The importance of innovation and its evaluation is perhaps best illustrated by the i3 Program instituted by the federal government. Considerable resources were devoted so that some of the most promising innovations, grounded in research principles and evidence, could be taken to scale. From reading programs to whole-school reforms, these initiatives have just recently been evaluated by third-party experts. We are excited to make them and their evaluations part of our program.

Whether it is tools for maximizing search engines to perform tasks never before imagined, smart-phone or web-based systems for data collection and analysis, games for learning, or online courses, today’s scientific world is one of technology innovation and use that require ongoing professional learning. From the digital world we have sought a number of innovators and have included interactive sessions that demonstrate how researchers are creating and harnessing technology to improve learning and instruction and our education systems more generally.

Big data, learning analytics, and administrative data that expand opportunities for new approaches to longitudinal analyses all have become focal points of policies related to student, teacher, principal, and program evaluation. Some educators have worried that we may be stifling creativity, suffocating under a blanket of information. But the major challenge that we face as researchers is how to harness the wealth of information and systems being created to advance the quality of education that our children receive. While some may believe data are pervasive, there are still people who are not being captured by the numbers, whether through regulatory miscounting, as in the instance of undocumented students, or through lack of information, as in the case of the numbers of uncounted transnational students—U.S. citizens living with their foreign-born parents in non-U.S. countries. Numbers are critical, but their use and purpose remain key, not only for understanding population shifts but also for their possibilities for improving learning and quality of instruction.

To strengthen the emphasis on innovation, a number of the Presidential sessions have been organized in collaboration with the Research and Science Policy sessions. Here we have drawn attention to the new techniques for evaluating learning and instruction with the most up-to-date methodologies. How can we measure education research productivity at the individual, program, and institutional levels, and perhaps most important, how can we continue to widen the pipeline to encourage more underrepresented groups in STEM fields?

Not forgetting that we are a part of a broader international community, we have included sessions on the latest PISA results and what they may or may not mean for understanding achievement in the United States. Recognizing our global community, we have included a number of sessions that call attention to innovative work being undertaken in other countries that is designed to enhance creativity, increase interest in STEM, and improve the implementation of new evaluative techniques for measuring performance of higher education institutions.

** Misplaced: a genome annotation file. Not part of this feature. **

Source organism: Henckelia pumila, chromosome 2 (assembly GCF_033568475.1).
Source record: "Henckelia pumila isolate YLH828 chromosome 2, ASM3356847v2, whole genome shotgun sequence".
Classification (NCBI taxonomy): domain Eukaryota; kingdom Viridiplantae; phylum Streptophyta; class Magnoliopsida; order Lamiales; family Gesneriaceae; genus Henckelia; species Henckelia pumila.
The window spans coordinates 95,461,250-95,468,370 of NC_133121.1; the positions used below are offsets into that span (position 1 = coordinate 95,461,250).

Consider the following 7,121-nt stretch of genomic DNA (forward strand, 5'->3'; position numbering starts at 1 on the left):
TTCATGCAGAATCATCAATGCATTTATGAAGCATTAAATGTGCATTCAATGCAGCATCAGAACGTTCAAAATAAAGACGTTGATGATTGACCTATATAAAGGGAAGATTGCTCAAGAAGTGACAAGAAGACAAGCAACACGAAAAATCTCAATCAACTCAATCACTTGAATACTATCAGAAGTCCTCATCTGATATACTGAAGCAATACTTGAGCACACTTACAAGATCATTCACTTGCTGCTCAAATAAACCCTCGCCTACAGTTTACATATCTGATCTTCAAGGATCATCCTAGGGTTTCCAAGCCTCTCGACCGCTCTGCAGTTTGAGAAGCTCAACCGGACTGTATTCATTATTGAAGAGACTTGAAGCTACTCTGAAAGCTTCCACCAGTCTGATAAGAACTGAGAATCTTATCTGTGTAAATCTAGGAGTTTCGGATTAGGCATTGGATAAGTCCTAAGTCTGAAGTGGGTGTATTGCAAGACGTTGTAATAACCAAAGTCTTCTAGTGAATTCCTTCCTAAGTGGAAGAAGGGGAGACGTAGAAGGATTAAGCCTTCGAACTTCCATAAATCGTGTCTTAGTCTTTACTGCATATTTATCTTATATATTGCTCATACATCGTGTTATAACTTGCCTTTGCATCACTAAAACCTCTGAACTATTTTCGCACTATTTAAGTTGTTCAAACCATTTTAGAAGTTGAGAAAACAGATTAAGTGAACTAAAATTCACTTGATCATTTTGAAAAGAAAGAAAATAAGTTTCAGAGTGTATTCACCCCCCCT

How can we make change happen? We have designed sessions regarding research-practice partnerships, what they are engaged in, and how they are being implemented and evaluated. One of these sessions is being organized in conjunction with a special issue of an AERA journal dedicated to how researchers in universities are working in collaboration with researchers in state agencies and districts to solve lingering and new problems impacting the educational system.

Our emphasis has been one of stretching research boundaries, in both what we study and how we study it, and in how we see the strengths, limitations, and potential for our futures across a variety of AERA divisions and special interest groups. We have tried to be inclusionary in our quest for understanding change in our dynamic field. Looking across the program, we hope that there are a number of sessions that speak to the membership and spark that familiar sense of, “Oh, this is a session I really want to go to!” We have asked our session organizers to shorten presentations and leave more time for discussion and intellectual exchange, which we hope will continue long after the meeting. And with the new soon-to-be-live AERA website, there will be many opportunities for this to happen.

Philadelphia has a distinctive historical lineage as the great meeting place for a “revolution” that eventuated in a form of democracy unique in our modern world. We have tried to conjure that spirit of reform and invite you all to join with us as we engage in serious questions about the whys and hows of innovation in education practice and policy.